Readers first met the flamboyant Miss Lucy Gladwin in Kasey Michael’s sweet little Regency romance The Beleaguered Lord Bourne. As shown in that book and now this, ever since she first caught sight of him three years ago, Lucy is head over heels with Lord Julian Rutherford, the Earl of Thorpe. The fact that the high-and-mighty Lord Thorpe doesn’t return her feelings, or the fact that he happens to be engaged, does not change Lucy’s feelings a bit. To make Thorpe notice her, Lucy takes part in eccentric escapades and risqué exploits. Unfortunately for Lucy, Thorpe notices and is disgusted by her unbecoming conduct. But it does serve to make Thorpe notice Lucy’s totally unsubtle pursuit of himself. Totally fed up, he makes his displeasure clear to Lucy.
Soon after, the whole of London is abuzz with rumors of Thorpe having driven a young woman to her death after making her pregnant. All of a sudden, this man who had ruled London society for years finds himself a pariah, rejected by all -- except Lucy, who leaps to his defense like a lioness defending her cub, when even his own fiancée rejects him publicly. She trusts him completely even though he had cruelly rejected her. This humbles him and makes him realize Lucy’s true worth. Lucy is convinced that this is all part of some diabolical plot to bring about ruination of this proud man. Lucy and Julian, along with Lucy’s hapless companion Aunt Rachel, Julian’s heir and idiotic cousin Lord Dexter, and Julian’s other cousin, Parker, embark upon a journey of discovery, both about themselves and circumstances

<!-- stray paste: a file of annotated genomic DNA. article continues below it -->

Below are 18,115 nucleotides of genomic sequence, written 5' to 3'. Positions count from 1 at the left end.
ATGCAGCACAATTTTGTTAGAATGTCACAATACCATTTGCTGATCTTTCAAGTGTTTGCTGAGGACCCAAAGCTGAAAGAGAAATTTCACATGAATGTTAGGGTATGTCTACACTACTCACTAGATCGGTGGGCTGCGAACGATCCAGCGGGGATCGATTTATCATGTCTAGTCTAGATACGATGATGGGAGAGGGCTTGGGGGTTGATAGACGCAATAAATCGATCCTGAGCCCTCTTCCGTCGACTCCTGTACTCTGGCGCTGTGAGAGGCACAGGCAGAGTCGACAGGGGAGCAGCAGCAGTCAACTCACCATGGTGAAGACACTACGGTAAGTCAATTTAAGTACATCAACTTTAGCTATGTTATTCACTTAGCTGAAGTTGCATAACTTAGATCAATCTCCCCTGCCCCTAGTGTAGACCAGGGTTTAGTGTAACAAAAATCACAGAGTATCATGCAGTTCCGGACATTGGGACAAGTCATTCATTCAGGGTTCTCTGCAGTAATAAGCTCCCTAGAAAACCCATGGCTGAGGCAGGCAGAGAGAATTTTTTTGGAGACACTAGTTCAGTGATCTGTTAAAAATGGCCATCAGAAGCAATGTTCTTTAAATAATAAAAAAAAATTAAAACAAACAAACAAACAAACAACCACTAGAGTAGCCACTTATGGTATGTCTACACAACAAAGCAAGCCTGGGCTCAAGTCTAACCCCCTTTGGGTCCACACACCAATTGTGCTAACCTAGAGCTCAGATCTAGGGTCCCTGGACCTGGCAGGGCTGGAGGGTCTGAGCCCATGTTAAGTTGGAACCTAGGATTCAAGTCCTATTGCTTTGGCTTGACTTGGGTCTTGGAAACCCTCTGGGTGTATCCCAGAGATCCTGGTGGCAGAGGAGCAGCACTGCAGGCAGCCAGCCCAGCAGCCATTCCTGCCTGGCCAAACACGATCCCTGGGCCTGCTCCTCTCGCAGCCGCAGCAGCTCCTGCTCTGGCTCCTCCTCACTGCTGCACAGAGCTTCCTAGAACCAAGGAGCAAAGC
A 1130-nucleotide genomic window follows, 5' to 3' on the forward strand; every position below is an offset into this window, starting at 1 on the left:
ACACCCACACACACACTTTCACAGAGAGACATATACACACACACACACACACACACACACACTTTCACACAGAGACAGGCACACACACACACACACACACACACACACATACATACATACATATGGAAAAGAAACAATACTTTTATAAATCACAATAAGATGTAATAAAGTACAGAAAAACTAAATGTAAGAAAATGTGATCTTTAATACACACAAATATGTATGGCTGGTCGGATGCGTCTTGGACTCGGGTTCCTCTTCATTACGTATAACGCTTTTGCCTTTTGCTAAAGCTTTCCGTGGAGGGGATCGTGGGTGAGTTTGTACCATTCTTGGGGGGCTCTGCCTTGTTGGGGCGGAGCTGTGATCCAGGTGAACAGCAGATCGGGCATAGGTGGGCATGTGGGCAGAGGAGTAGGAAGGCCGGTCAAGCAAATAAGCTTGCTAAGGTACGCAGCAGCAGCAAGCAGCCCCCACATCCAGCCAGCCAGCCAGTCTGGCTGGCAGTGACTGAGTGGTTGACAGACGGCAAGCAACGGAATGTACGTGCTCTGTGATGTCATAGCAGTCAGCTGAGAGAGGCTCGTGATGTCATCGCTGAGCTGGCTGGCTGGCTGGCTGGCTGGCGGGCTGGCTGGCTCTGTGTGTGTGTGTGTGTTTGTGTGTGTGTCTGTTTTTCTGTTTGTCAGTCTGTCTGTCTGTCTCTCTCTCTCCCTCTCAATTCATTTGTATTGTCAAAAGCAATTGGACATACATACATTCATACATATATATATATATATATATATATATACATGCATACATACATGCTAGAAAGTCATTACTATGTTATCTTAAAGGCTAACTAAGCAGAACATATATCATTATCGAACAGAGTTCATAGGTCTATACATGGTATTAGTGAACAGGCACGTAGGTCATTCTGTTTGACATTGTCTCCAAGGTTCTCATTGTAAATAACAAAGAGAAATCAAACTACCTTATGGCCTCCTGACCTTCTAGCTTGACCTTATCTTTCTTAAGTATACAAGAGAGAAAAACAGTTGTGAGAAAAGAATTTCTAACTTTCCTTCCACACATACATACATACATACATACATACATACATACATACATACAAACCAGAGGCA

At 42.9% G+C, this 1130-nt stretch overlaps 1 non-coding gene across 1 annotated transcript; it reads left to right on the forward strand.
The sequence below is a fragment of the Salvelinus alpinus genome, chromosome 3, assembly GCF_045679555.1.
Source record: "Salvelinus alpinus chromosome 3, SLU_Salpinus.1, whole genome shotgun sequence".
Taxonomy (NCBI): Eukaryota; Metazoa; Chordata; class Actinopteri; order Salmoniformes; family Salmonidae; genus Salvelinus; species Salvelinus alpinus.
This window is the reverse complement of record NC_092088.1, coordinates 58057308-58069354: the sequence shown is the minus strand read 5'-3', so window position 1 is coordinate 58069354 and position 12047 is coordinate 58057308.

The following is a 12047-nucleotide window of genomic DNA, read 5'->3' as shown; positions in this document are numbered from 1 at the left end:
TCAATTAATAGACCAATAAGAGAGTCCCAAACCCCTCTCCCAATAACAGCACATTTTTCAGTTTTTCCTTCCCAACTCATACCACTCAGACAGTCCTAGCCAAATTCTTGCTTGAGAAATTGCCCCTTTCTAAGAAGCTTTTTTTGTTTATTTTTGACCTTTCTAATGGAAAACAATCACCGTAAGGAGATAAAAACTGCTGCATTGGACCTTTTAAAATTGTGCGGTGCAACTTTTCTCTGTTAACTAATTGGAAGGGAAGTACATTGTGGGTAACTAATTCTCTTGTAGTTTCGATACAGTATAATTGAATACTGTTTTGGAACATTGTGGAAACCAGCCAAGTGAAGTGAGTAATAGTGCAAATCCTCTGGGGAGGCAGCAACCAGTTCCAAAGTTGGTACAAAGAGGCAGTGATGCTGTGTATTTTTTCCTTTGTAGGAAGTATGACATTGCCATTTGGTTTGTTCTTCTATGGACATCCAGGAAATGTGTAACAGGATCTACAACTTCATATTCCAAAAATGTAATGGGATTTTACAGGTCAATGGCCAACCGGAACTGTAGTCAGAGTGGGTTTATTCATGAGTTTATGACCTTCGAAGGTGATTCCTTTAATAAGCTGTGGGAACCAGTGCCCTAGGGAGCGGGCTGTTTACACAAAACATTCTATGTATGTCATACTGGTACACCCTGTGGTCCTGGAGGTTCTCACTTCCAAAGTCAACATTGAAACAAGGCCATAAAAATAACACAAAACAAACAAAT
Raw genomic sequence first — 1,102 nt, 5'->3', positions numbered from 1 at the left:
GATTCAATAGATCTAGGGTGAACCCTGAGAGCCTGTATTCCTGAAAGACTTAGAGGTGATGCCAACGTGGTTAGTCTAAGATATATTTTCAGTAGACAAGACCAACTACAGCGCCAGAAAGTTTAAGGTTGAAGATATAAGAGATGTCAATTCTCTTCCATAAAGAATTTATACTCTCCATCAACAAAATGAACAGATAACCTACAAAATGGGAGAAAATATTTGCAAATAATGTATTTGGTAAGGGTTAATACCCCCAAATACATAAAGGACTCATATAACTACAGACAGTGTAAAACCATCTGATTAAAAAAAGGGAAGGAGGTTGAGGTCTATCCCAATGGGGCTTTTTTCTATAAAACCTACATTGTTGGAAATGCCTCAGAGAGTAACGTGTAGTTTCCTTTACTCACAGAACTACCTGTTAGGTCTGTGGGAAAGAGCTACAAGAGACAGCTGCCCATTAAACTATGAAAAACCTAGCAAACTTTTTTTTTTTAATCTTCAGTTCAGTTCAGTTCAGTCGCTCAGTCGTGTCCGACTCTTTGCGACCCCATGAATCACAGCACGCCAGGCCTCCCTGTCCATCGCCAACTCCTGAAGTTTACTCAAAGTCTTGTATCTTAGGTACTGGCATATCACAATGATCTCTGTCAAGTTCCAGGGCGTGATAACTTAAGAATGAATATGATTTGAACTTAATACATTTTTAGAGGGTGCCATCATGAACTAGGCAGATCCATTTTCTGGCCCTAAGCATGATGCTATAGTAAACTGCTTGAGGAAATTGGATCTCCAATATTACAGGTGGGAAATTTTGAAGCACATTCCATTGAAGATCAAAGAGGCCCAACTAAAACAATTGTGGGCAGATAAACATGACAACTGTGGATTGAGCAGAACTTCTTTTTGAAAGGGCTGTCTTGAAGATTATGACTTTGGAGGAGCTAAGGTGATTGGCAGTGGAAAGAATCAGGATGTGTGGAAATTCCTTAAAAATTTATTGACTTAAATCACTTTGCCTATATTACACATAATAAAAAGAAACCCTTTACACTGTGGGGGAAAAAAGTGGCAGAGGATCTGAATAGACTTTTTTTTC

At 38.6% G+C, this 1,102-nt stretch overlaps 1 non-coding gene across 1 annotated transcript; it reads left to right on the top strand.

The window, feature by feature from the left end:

Kasey Michaels, with her whimsical and lighthearted style of writing, completely wins over the hearts of her readers with this charming and quirky little Regency tale, The Toplofty Lord Thorpe. London society, with its rumors and scandals and gossipmongering, is brought to life in all its vivid colors. Lucy, with her unconventional attitude, impish antics and generous nature, is one interesting heroine. Michaels has unabashedly modeled the hero, Julian Rutherford, after Jane Austen’s proud Mr. Darcy. Julian, while not as enthralling as Mr. Darcy, is nevertheless one fine hero. His fall from pride and his gradually developing love for Lucy is depicted very engagingly and realistically.
The Toplofty Lord Thorpe is clever, funny and good for some light-hearted reading.